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Rare Disease Day: Those With Rare Diseases Should Be Heard

Updated on February 28, 2017

Look Around

A young woman waits in the hospital waiting room for what seems like hours, trying to be patient as she knows the staff is busy. This is not her first visit, and it won't be her last. It will be, however, yet another visit to change her PICC line; another visit to try and stave off infection once again from the myriad tubes and dressings that adorn her body but are usually covered by loose shirts. She knows her mother, who is once again sitting beside her, also waiting, worries about her a lot, as she does. She's in her very early 20s, and while the disease she has only started with her a few short years ago, it's rapidly seeming as though she can't recall a time without being sick or having problems. She knows other kids don't deal with the health issues that she is, but she's determined to continue living life as best she can.

Another woman - a mom - walks her children carefully to school, at once grateful and resenting the cane she's using to maintain her balance. She's wearing dark glasses, knowing that the light will only serve to aggravate her symptoms further, and knows that shortly after getting home and giving the house a quick tidy, she'll need a nap, whether she likes it or not. They shoot horses when they go lame, don't they? Her mouth twists into a wry smile at the thought, knowing that it's not the first time she's had the thought and knowing that she'll continue to have good and bad days.

These are by far not the only two individuals living with rare diseases or disorders; few have heard of the conditions that they are living with, and while the medical community continues to treat them as though they are learning experiences, to some extent, instead of people, they continue to fight for answers.

In America, a disease is defined as rare when under 200,000 people are diagnosed with it. Therefore, it is all too easy to look at individuals and think they are just gorgeous people who haven't a care in the world, but underneath the surface, there could be a whole host of health problems that no one could even guess about.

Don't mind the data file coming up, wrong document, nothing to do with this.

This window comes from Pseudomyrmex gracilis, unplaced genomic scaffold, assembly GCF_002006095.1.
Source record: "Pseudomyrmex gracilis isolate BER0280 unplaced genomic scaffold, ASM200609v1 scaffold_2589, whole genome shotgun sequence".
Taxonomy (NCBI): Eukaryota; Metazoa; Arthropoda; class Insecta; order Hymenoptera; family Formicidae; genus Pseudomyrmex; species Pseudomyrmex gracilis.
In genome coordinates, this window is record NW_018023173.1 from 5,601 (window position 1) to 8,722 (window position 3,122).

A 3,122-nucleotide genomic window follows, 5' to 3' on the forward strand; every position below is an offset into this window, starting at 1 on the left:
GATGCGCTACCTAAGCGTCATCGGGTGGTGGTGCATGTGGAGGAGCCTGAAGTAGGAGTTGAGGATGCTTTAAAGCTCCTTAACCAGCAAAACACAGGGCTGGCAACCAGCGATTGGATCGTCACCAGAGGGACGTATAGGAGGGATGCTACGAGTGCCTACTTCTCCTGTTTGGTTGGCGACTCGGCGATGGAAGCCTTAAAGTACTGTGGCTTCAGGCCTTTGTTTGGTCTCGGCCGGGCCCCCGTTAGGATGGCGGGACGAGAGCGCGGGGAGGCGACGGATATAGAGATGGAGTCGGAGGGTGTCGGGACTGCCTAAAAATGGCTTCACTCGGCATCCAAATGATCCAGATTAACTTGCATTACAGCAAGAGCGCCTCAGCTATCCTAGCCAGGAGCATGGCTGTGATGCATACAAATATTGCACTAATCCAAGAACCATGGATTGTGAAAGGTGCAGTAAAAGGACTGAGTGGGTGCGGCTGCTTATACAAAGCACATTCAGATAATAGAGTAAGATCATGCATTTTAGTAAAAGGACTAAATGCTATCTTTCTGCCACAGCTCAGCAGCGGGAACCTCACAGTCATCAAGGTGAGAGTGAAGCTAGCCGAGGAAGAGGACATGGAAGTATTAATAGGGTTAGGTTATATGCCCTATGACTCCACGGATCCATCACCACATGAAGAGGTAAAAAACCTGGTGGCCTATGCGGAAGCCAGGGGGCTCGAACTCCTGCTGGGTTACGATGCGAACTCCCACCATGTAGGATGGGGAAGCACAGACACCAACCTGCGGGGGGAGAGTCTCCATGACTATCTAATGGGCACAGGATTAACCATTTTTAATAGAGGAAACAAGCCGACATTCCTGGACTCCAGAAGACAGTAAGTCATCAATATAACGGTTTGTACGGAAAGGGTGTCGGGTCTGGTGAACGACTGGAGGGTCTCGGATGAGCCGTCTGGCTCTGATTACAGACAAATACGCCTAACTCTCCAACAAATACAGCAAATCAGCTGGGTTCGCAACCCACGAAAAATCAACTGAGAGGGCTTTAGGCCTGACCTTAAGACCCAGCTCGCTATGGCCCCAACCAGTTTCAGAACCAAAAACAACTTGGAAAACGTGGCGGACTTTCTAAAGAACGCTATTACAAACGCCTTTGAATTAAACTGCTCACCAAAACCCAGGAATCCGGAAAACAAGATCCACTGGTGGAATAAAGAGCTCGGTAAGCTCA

Who's Affected?


Staggering Numbers But Still Hard To Understand

It's truly challenging to understand the impact a rare disease will have on someone's life. Most of us couldn't even imagine until we are forced to step in the shoes of someone who lives with a rare disease, or someone who's related to someone living with a rare disease.

Every infection seems to become a battle for life.

Every test, another invasion that might make a rare disease patient feel as though they have once again become a human science experiment or pincushion.

It makes sense that people will look at others who are attempting to explain their rare disease to someone as though they have grown a toaster for a head; it would be akin to explaining why you have freckles when neither of your parents do. For some of these patients, there is a real dearth of knowledge out there about their condition, so that can also cause fear, anxiety, and just general uncertainty about the future, which is no way to live.

Some individuals with rare diseases might spend much of their time indoors, away from individuals simply because it's easier than running the risk of an infection. Others may have no choice but to spend their time indoors and learn how to live life differently.

What these individuals living with rare diseases and their families need is compassion and understanding. It's all too easy to simply shrug and say "I don't get it, so let me know when your son/daughter/spouse/other family member is feeling better and we'll talk," but those families living with the reality of rare disease need support more than ever before. They need people to reach out, ensure they're still doing all right, if for no other reason than they need that human connection.

So today, and every day, reach out and let that person living with rare disease in your life know that you're still there, fighting for them and supporting them throughout their struggle.

Believe me, they appreciate it more than you could possibly know.

Support. Understand.




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    • Patty Inglish, MS profile image

      Patty Inglish MS 

      23 months ago from USA. Member of Asgardia, the first space nation, since October 2016

      Thank you for writing this Hub! Not a disease, but a rare condition, I am "deathly" allergic to marijuana. In fact, it can result in my death. The first time (working at a gathering where 100s were smoking it) required medical attention and now I run when I smell it. I could die of the results of the symptoms like heavy vomiting that cannot be stopped on its own and several other symptoms.

      Bless you for highlighting diseases and conditions that others have never heard of.


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